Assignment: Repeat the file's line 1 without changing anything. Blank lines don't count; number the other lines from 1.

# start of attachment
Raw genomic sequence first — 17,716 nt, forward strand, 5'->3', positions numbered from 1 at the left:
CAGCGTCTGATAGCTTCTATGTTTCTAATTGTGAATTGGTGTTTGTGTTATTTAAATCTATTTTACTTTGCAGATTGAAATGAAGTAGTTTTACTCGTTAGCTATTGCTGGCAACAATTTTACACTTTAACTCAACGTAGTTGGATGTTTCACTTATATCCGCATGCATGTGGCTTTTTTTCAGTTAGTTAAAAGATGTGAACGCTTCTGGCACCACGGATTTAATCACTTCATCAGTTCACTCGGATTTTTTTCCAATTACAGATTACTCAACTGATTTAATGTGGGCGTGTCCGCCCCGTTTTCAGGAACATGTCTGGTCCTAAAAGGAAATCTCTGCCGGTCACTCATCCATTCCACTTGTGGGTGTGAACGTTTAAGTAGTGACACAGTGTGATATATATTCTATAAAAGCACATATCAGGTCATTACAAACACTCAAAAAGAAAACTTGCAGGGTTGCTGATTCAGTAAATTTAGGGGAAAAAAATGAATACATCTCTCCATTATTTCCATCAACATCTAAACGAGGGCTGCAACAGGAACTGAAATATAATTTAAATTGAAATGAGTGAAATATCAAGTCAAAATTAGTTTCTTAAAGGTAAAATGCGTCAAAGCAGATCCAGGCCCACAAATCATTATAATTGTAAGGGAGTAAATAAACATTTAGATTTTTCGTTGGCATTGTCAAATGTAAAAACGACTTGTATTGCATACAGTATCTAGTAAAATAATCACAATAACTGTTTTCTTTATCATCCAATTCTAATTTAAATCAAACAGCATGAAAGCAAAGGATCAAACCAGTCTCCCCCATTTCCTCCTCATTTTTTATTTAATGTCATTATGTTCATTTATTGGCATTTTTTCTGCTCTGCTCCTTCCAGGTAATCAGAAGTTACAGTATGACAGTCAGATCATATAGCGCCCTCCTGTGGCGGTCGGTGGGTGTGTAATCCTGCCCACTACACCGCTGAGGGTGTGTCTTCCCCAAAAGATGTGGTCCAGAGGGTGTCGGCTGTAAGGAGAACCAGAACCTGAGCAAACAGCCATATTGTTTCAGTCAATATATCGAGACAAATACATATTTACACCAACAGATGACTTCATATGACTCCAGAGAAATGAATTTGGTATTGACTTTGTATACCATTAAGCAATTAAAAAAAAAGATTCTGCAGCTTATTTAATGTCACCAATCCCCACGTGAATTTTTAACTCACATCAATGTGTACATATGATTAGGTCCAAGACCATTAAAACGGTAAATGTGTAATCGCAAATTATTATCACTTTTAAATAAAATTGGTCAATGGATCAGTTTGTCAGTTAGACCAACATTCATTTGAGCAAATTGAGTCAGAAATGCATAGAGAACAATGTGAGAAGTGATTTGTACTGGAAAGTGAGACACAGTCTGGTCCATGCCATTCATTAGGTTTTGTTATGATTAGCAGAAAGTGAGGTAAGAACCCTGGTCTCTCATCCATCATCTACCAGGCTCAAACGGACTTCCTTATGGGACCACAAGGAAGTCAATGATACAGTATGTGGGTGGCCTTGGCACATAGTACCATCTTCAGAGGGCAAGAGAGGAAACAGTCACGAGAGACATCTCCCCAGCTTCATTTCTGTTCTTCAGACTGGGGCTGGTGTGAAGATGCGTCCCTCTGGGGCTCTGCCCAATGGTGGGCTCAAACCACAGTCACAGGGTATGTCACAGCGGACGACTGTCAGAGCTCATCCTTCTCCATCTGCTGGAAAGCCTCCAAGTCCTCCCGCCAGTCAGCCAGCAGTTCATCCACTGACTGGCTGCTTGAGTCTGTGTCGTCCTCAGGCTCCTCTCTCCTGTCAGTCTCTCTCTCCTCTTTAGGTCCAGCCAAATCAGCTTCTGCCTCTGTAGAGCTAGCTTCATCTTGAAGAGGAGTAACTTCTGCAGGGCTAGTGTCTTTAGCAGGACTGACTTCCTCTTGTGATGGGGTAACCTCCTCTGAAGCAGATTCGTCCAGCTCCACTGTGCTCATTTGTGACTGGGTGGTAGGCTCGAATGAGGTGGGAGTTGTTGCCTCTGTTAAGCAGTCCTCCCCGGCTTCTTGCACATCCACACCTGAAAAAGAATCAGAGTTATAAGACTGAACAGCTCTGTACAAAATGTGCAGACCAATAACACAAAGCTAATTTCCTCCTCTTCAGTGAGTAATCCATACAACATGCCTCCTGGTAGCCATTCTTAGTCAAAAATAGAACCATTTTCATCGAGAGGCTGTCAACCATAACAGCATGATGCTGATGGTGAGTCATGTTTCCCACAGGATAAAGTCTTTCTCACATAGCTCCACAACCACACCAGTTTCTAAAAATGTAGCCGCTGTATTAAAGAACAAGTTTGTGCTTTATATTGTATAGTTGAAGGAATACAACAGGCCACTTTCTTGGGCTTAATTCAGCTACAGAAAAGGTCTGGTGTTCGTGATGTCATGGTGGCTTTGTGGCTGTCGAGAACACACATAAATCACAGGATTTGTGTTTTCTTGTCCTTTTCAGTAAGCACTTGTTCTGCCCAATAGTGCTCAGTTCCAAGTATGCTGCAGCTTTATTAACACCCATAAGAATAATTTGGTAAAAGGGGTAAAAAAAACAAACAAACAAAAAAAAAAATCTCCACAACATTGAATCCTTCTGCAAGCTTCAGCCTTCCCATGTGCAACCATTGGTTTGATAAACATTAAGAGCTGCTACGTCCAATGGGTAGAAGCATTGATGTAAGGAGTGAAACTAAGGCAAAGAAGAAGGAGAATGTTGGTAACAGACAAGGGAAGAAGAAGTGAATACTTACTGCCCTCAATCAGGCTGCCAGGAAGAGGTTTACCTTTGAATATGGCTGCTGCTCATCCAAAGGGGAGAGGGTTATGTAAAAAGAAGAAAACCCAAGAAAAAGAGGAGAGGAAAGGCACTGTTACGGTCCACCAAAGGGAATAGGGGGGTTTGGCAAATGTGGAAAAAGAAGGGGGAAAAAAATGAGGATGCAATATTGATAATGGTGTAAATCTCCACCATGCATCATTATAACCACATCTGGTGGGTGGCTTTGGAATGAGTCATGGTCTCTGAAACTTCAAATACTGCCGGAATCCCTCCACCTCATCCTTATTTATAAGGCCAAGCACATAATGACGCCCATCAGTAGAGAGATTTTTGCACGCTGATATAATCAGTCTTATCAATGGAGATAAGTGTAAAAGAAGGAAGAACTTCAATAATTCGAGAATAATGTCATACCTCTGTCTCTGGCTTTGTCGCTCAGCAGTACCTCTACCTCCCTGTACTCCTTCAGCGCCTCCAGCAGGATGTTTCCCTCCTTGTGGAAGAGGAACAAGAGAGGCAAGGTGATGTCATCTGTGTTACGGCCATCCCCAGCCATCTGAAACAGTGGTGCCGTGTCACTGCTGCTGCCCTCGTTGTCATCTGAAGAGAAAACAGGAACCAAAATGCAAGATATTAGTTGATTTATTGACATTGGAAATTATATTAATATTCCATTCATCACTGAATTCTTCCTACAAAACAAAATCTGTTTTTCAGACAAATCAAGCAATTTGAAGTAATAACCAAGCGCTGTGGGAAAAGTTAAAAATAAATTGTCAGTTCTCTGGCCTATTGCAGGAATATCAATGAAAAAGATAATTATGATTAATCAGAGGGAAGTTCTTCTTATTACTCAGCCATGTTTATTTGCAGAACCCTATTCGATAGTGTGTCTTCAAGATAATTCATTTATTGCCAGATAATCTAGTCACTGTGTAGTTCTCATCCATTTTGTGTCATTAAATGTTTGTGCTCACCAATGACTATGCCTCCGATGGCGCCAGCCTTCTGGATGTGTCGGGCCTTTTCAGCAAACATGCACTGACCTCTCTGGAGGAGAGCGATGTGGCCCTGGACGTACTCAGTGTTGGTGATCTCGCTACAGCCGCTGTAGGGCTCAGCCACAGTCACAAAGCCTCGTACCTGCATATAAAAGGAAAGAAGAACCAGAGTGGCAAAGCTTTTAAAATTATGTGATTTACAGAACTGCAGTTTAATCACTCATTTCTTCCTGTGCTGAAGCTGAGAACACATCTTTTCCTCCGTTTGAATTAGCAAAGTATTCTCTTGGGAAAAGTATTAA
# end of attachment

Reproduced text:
Raw genomic sequence first — 17,716 nt, forward strand, 5'->3', positions numbered from 1 at the left: